I was really looking forward to going out for a drink at Schiller’s one night because I knew I could really use a New York Sour after the long day I just had. The New York Sour, one of Schiller’s house cocktails, is a traditional whisky sour made with fresh lemon and orange juice topped with a float of dry red wine. I could tell that my beer drinking companion felt the need to even out the playing field after his first Heineken and didn’t hesitate to order a Maker’s on the rocks when he finished his beer.
A similar situation happened at Summit Bar when I opted to drink the Born & Raised – a masculine blend of scotch, vermouth, agave and orange bitters. While my date’s beer and bourbon mixed drink was equally delicious, he asked if he could try what I ordered. His response after one sip was, “Hmm. I want that one instead.”
More recently this past weekend after ordering a Maker’s on the rocks at an engagement party, the bartender’s bewildered expression propelled me into feeling obligated to ask for a splash of ginger ale.
I was never a Jack & Coke-ordering kind of girl, but as a petite female who so often looks too young to be allowed inside a bar, I am not a stranger to receiving a peculiar look when ordering an Old Fashioned. What is it about women and brown liquor? According to a recent article posted on MSNBC, the resurgence of whisky could be correlated to eras depicted on television. Shows such as Mad Men and Boardwalk Empire visually depict eras of classic Americana drinking in the sexiest way possible. On the other hand, the Gossip Girl generation gets to follow a more modern (and substantially younger) “age” of scotch sippers. As a result of this revolution, many bars have made creative plays with their whisky, scotch, and bourbon mixtures as a mainstream player and taken the intimidation out of ordering them. My education of whisky began when an international whisky expert came to New York City on a book tour. My drinking palate had very little experience with the taste but I was eager to learn and appreciate the flavor. It wasn’t easy. But as anticipated, an appreciation for whisky was an acquired taste and, surely enough, it developed quickly. Whisky offers a complexity of flavors that can complement itself much like wine pairs to food. The real glamour to a high-quality whisky drinking female is her appreciation for the taste, not the novelty of the idea.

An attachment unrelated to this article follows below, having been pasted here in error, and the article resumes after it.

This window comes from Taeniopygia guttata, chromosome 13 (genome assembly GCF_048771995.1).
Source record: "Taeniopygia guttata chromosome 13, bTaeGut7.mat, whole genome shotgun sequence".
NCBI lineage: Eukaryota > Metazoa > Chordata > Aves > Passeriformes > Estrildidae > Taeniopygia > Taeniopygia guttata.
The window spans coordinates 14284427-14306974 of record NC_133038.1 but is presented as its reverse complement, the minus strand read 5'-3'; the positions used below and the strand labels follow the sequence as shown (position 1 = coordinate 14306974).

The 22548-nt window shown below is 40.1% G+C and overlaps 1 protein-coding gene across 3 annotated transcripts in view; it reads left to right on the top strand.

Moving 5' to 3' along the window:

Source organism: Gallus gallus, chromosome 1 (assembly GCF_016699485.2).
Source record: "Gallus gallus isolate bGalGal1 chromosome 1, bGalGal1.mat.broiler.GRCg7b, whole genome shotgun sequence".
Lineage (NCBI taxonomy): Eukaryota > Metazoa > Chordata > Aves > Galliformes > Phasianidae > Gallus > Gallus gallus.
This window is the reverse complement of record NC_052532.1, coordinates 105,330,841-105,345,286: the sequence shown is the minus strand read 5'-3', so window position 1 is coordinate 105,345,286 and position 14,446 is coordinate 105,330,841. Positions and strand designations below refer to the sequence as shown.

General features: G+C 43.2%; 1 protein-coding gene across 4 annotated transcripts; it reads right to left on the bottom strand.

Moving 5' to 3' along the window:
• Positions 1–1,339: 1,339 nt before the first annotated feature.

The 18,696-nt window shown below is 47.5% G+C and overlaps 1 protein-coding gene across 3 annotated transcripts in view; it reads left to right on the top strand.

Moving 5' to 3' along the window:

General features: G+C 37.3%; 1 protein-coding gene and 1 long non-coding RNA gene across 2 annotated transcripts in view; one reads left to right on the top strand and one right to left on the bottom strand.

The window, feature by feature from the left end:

Wondering if I have a favorite? Head over to Summit Bar in the East Village, NYC and order The Guv’nor (pictured below) made with Yamazaki 12 Year Whisky, toasted cardamom infused agave, Japanese yuzu and fresh orange juice served with one giant cube of ice. It’s a drink that will change your perspective.